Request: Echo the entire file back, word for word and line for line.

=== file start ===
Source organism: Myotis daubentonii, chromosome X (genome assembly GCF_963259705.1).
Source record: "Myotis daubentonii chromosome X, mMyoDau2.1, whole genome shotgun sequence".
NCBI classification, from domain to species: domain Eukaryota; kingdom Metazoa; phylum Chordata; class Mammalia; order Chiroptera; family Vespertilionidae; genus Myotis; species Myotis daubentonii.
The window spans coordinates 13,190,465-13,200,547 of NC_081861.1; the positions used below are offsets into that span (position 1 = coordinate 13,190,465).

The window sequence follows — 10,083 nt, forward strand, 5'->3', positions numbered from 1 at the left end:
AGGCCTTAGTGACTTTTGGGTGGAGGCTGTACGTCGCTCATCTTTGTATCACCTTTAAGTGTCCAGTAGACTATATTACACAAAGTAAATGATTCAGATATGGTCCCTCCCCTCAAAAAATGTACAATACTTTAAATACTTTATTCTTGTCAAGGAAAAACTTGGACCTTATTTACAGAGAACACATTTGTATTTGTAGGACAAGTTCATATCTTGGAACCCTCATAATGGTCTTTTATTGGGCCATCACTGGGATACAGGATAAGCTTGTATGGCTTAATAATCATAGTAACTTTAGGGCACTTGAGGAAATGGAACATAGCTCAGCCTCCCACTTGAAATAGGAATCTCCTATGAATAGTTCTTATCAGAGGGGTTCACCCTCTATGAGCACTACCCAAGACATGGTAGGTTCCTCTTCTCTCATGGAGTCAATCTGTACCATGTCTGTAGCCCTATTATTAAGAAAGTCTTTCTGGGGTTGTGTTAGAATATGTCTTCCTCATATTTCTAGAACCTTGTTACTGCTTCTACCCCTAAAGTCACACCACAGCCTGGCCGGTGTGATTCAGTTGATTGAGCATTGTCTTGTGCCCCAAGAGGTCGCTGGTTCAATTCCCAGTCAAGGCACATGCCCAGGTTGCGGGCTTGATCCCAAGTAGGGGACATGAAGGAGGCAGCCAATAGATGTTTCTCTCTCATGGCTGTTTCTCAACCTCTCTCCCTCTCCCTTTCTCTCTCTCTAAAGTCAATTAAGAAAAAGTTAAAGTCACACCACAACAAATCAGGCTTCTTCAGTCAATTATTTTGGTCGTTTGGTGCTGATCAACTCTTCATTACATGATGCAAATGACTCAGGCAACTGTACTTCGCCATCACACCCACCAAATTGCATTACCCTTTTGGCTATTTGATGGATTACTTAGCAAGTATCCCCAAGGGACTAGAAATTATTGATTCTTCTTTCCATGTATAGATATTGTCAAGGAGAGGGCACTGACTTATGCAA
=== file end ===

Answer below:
Source organism: Myotis daubentonii, chromosome X (genome assembly GCF_963259705.1).
Source record: "Myotis daubentonii chromosome X, mMyoDau2.1, whole genome shotgun sequence".
NCBI classification, from domain to species: domain Eukaryota; kingdom Metazoa; phylum Chordata; class Mammalia; order Chiroptera; family Vespertilionidae; genus Myotis; species Myotis daubentonii.
The window spans coordinates 13,190,465-13,200,547 of NC_081861.1; the positions used below are offsets into that span (position 1 = coordinate 13,190,465).

The window sequence follows — 10,083 nt, forward strand, 5'->3', positions numbered from 1 at the left end:
AGGCCTTAGTGACTTTTGGGTGGAGGCTGTACGTCGCTCATCTTTGTATCACCTTTAAGTGTCCAGTAGACTATATTACACAAAGTAAATGATTCAGATATGGTCCCTCCCCTCAAAAAATGTACAATACTTTAAATACTTTATTCTTGTCAAGGAAAAACTTGGACCTTATTTACAGAGAACACATTTGTATTTGTAGGACAAGTTCATATCTTGGAACCCTCATAATGGTCTTTTATTGGGCCATCACTGGGATACAGGATAAGCTTGTATGGCTTAATAATCATAGTAACTTTAGGGCACTTGAGGAAATGGAACATAGCTCAGCCTCCCACTTGAAATAGGAATCTCCTATGAATAGTTCTTATCAGAGGGGTTCACCCTCTATGAGCACTACCCAAGACATGGTAGGTTCCTCTTCTCTCATGGAGTCAATCTGTACCATGTCTGTAGCCCTATTATTAAGAAAGTCTTTCTGGGGTTGTGTTAGAATATGTCTTCCTCATATTTCTAGAACCTTGTTACTGCTTCTACCCCTAAAGTCACACCACAGCCTGGCCGGTGTGATTCAGTTGATTGAGCATTGTCTTGTGCCCCAAGAGGTCGCTGGTTCAATTCCCAGTCAAGGCACATGCCCAGGTTGCGGGCTTGATCCCAAGTAGGGGACATGAAGGAGGCAGCCAATAGATGTTTCTCTCTCATGGCTGTTTCTCAACCTCTCTCCCTCTCCCTTTCTCTCTCTCTAAAGTCAATTAAGAAAAAGTTAAAGTCACACCACAACAAATCAGGCTTCTTCAGTCAATTATTTTGGTCGTTTGGTGCTGATCAACTCTTCATTACATGATGCAAATGACTCAGGCAACTGTACTTCGCCATCACACCCACCAAATTGCATTACCCTTTTGGCTATTTGATGGATTACTTAGCAAGTATCCCCAAGGGACTAGAAATTATTGATTCTTCTTTCCATGTATAGATATTGTCAAGGAGAGGGCACTGACTTATGCAA